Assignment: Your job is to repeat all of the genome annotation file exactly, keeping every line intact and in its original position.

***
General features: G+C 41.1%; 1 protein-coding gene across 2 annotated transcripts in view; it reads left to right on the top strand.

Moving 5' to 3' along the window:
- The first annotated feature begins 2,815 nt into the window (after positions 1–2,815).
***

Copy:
General features: G+C 41.1%; 1 protein-coding gene across 2 annotated transcripts in view; it reads left to right on the top strand.

Moving 5' to 3' along the window:
- The first annotated feature begins 2,815 nt into the window (after positions 1–2,815).